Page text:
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Last updated on 9 September 2020
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Find out what your role is in making sure your school website complies with publishing requirements. Use our checklists if you want to dig deeper to check your school or trust website is compliant.

Updates to this article

9 September 2020: We updated the checklist for maintained schools to include new requirements that come into force on 1 January 2021. From this date, your school will need to have published on its website: 

  • The number of individuals (if any) in your school earning over £100k, in £10k bandings
  • link to your school’s dedicated page on the ‘schools financial benchmarking’ website

7 July 2020: The checklists for academies and multi-academy trusts now reflect the changes to the Academies Financial Handbook from 1 September 2020, which include new requirements to publish: 

  • Whistle-blowing procedures 
  • The number of employees whose benefits exceed £100k

How to monitor the website 

Your role is strategic - hold senior leaders to account

You should ask your headteacher and senior leaders questions about the upkeep of the website.

For example, ask:

  • How often is the school website updated?
  • When was it last updated? For example, some requirements need to be updated each year - is this done? 
  • Who is responsible for updating the website? 
  • Does the website comply with publishing requirements? How do you know? 

There's also additional information about your governing board that you must publish. 

Delegate operational responsibility for updating the website 

Although you're ultimately responsible for publishing information on the school website, you should give operational responsibility of publishing and maintaining the website to your senior leadership team because they're better placed to do this. Phil Preston, one of our associate education experts, explained this to us.

Use our checklist as a last resort

Give the relevant checklist to the member of staff who has delegated responsibility for maintaining the website.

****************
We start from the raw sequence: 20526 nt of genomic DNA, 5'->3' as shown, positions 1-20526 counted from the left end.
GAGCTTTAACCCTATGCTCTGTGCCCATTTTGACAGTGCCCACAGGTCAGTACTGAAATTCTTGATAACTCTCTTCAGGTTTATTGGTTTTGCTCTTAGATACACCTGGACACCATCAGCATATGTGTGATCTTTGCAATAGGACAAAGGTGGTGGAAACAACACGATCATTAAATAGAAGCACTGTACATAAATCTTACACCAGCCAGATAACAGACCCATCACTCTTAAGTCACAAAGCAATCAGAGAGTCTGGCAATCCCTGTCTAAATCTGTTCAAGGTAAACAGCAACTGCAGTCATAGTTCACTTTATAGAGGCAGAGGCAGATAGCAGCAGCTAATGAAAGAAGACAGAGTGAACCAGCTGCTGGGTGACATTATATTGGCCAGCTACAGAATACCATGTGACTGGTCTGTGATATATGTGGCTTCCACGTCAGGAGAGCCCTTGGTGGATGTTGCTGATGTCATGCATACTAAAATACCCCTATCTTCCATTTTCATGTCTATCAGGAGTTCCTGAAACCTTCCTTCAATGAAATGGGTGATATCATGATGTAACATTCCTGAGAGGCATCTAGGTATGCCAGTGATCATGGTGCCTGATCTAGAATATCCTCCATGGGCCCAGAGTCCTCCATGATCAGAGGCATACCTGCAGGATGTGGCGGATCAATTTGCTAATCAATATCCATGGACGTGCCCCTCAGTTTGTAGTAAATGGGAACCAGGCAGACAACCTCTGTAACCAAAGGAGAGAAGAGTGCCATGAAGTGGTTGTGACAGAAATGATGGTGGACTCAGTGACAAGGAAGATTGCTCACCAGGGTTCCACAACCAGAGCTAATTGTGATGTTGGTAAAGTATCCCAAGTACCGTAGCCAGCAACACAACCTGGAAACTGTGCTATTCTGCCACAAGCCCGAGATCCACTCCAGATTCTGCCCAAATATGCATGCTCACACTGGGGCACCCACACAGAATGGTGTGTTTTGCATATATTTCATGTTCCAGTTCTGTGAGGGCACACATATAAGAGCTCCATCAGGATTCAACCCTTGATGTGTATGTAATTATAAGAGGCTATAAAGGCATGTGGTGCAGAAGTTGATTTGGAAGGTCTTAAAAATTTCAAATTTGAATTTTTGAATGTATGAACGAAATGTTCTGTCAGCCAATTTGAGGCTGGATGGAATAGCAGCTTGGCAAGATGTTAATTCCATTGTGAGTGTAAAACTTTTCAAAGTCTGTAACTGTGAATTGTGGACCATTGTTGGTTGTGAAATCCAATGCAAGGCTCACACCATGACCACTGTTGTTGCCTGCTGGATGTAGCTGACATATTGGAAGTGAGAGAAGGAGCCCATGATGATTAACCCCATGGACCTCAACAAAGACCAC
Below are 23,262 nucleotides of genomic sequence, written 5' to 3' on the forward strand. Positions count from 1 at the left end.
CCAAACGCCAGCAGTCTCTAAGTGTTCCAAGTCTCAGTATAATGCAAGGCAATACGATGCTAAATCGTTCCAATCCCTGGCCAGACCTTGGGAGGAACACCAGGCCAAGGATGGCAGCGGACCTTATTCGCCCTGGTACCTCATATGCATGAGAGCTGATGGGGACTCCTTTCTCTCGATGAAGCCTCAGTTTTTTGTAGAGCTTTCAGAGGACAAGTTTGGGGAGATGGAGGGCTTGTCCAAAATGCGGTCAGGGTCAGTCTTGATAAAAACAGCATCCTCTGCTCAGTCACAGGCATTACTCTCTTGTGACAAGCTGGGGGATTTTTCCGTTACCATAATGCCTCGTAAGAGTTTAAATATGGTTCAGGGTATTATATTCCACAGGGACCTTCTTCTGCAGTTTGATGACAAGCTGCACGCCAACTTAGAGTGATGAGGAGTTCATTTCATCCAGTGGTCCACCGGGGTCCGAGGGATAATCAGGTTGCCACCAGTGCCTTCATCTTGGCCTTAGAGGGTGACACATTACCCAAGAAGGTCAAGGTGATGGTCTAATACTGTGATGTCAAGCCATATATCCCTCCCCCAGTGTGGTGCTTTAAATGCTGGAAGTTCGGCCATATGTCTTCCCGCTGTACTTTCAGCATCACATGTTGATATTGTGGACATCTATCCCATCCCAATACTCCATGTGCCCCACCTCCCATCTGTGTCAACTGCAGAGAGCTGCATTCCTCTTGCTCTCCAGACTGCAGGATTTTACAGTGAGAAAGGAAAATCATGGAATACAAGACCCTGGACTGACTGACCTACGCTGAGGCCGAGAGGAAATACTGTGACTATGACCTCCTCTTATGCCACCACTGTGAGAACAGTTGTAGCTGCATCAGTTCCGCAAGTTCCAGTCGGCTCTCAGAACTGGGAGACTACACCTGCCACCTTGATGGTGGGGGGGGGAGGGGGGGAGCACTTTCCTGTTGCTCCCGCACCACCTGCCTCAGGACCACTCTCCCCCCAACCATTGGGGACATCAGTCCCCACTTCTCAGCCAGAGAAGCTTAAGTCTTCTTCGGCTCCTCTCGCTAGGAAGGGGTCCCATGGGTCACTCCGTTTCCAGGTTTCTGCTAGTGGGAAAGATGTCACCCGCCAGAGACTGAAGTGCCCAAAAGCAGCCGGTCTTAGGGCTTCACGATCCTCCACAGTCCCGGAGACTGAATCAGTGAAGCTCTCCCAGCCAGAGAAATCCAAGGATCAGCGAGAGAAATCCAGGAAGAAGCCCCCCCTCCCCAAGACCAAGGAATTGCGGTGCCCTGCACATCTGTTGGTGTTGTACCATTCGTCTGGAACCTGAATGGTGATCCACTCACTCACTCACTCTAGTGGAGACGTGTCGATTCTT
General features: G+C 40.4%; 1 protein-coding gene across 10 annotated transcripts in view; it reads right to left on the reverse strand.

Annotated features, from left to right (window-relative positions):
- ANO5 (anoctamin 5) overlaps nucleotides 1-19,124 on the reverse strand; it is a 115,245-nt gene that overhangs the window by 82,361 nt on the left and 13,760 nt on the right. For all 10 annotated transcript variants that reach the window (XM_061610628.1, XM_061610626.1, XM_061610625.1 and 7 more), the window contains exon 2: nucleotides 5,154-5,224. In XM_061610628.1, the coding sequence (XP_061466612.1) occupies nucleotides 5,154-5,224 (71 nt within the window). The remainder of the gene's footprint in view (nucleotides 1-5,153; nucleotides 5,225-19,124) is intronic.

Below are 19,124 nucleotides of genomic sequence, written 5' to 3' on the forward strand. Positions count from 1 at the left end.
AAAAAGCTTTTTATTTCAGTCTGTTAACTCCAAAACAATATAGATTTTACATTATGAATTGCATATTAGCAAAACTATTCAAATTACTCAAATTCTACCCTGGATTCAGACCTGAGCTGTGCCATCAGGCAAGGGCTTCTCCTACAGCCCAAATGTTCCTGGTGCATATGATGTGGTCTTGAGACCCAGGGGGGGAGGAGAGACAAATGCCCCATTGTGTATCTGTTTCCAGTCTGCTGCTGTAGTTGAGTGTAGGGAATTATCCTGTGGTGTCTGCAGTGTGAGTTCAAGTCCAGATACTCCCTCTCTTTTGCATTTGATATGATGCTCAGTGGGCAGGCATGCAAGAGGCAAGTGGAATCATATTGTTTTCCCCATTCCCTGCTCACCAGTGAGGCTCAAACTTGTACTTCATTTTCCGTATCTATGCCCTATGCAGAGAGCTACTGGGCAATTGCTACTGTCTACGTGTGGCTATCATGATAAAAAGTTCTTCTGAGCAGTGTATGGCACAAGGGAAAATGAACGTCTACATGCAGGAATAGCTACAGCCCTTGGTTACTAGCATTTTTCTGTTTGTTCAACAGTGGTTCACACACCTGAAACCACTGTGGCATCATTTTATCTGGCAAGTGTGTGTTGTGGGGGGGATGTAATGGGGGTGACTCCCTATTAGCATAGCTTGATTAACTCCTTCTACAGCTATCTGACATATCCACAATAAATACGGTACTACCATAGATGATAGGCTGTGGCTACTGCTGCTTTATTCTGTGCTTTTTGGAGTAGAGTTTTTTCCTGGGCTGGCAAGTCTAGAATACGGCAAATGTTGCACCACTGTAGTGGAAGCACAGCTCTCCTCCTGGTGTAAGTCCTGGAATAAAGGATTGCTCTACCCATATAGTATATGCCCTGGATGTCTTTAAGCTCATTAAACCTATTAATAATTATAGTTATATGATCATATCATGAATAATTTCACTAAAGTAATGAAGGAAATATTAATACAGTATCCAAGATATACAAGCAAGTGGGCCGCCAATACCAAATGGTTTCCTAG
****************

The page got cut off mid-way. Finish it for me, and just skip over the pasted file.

If you aren't satisfied yet with the answers you get from your headteacher or senior leaders, you can use the checklist yourself to see if your school website complies. If it doesn't, raise this with your headteacher.

Checklist for maintained schools

This checklist summarises the information maintained schools must publish on their websites.

Checklist for academies 

This checklist summarises the information academies, including free schools, are usually required to publish on their websites. Check your funding agreement to find out exactly what you're required to publish online.

If you're part of a multi-academy trust (MAT), your trust will likely publish some of this information on your behalf, as we explain below.

Checklist for multi-academy trusts (MATs)

In addition to the information that academies will usually publish, there are certain things that MATs must publish at trust level about your trust as a whole. This checklist summarises those requirements.

You should have a separate website

Although it's not technically a statutory requirement, we recommend that your trust has its own website, in addition to individual websites for each of your schools. It will allow you to make the information you're required to publish at a trust level easily accessible for interest parties, such as parents.

For example, each academy website could host school-related documents, including:

  • School policies, such as those related to behaviour, safeguarding, special educational needs and the curriculum 
  • Spending reports, such as those relating to the pupil premium, PE and sport premium or year 7 catch-up premium
  • Information about the local governing body

The trust's website would then publish documents relating to the overall trust, for example:

  • The overall scheme of delegation
  • Information on the MAT trustees
  • Annual reports and accounts
  • Articles of association and funding agreement

These trust-related documents could still be linked to from the schools' websites, but wouldn't necessarily need to be hosted on them.

One of our associate experts, Brendan Hollyer, explained this to us.


Phil Preston is an education consultant and experienced practitioner in new schools provision, school organisation and development planning, capital strategy and governor development.

Brendan Hollyer is the vice-chair of governors at a primary school and an all-through special school. He has been a national leader of governance since 2014 and provides training and support to schools in the south east. Brendan has also worked as the director of conversions and governance for a multi-academy trust.

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